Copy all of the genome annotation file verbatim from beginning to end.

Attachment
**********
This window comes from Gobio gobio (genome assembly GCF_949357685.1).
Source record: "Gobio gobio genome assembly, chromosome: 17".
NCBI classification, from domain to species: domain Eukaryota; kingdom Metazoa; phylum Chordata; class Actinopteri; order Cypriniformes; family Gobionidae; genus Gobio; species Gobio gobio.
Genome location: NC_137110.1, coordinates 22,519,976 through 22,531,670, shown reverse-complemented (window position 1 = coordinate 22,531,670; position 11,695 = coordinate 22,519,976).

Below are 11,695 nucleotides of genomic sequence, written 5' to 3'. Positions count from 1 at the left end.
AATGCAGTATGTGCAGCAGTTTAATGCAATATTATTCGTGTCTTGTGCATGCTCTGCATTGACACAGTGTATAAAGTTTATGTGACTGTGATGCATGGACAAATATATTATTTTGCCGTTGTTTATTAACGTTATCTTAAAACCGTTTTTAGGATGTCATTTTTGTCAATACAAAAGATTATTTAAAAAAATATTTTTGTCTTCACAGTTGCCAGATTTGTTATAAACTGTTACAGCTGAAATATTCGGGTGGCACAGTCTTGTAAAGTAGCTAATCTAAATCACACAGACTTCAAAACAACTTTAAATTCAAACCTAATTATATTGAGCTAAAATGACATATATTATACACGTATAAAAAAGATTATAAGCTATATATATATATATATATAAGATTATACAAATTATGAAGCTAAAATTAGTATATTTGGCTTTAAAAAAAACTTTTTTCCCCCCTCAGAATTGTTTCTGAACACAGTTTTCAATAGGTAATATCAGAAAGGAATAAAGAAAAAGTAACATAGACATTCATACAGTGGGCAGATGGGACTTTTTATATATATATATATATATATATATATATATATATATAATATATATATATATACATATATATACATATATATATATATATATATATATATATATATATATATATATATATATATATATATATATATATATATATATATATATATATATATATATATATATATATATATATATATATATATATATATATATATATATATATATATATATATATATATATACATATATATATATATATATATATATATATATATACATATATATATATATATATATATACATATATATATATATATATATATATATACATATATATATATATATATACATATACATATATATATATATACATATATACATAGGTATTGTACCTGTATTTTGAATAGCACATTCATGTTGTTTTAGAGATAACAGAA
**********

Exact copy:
This window comes from Gobio gobio (genome assembly GCF_949357685.1).
Source record: "Gobio gobio genome assembly, chromosome: 17".
NCBI classification, from domain to species: domain Eukaryota; kingdom Metazoa; phylum Chordata; class Actinopteri; order Cypriniformes; family Gobionidae; genus Gobio; species Gobio gobio.
Genome location: NC_137110.1, coordinates 22,519,976 through 22,531,670, shown reverse-complemented (window position 1 = coordinate 22,531,670; position 11,695 = coordinate 22,519,976).

Below are 11,695 nucleotides of genomic sequence, written 5' to 3'. Positions count from 1 at the left end.
AATGCAGTATGTGCAGCAGTTTAATGCAATATTATTCGTGTCTTGTGCATGCTCTGCATTGACACAGTGTATAAAGTTTATGTGACTGTGATGCATGGACAAATATATTATTTTGCCGTTGTTTATTAACGTTATCTTAAAACCGTTTTTAGGATGTCATTTTTGTCAATACAAAAGATTATTTAAAAAAATATTTTTGTCTTCACAGTTGCCAGATTTGTTATAAACTGTTACAGCTGAAATATTCGGGTGGCACAGTCTTGTAAAGTAGCTAATCTAAATCACACAGACTTCAAAACAACTTTAAATTCAAACCTAATTATATTGAGCTAAAATGACATATATTATACACGTATAAAAAAGATTATAAGCTATATATATATATATATATAAGATTATACAAATTATGAAGCTAAAATTAGTATATTTGGCTTTAAAAAAAACTTTTTTCCCCCCTCAGAATTGTTTCTGAACACAGTTTTCAATAGGTAATATCAGAAAGGAATAAAGAAAAAGTAACATAGACATTCATACAGTGGGCAGATGGGACTTTTTATATATATATATATATATATATATATATATATATATAATATATATATATATACATATATATACATATATATATATATATATATATATATATATATATATATATATATATATATATATATATATATATATATATATATATATATATATATATATATATATATATATATATATATATATATATATATATATATATATATATATATATATATATATATATACATATATATATATATATATATATATATATATATACATATATATATATATATATATATACATATATATATATATATATATATATATACATATATATATATATATATACATATACATATATATATATATACATATATACATAGGTATTGTACCTGTATTTTGAATAGCACATTCATGTTGTTTTAGAGATAACAGAA